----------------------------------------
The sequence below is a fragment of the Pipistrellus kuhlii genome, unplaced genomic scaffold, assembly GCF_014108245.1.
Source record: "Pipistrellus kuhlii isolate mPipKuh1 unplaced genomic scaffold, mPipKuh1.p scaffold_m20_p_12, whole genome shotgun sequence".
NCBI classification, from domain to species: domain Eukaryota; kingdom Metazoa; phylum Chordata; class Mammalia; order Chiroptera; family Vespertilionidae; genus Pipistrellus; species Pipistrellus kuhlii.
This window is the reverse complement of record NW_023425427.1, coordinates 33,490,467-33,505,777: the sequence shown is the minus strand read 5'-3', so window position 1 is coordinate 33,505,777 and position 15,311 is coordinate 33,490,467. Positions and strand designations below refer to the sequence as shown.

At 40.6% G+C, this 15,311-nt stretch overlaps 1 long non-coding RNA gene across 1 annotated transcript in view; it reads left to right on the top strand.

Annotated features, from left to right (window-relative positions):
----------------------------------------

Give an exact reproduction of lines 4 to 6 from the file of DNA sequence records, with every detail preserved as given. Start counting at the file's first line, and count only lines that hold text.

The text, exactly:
This window is the reverse complement of record NW_023425427.1, coordinates 33,490,467-33,505,777: the sequence shown is the minus strand read 5'-3', so window position 1 is coordinate 33,505,777 and position 15,311 is coordinate 33,490,467. Positions and strand designations below refer to the sequence as shown.

At 40.6% G+C, this 15,311-nt stretch overlaps 1 long non-coding RNA gene across 1 annotated transcript in view; it reads left to right on the top strand.

Annotated features, from left to right (window-relative positions):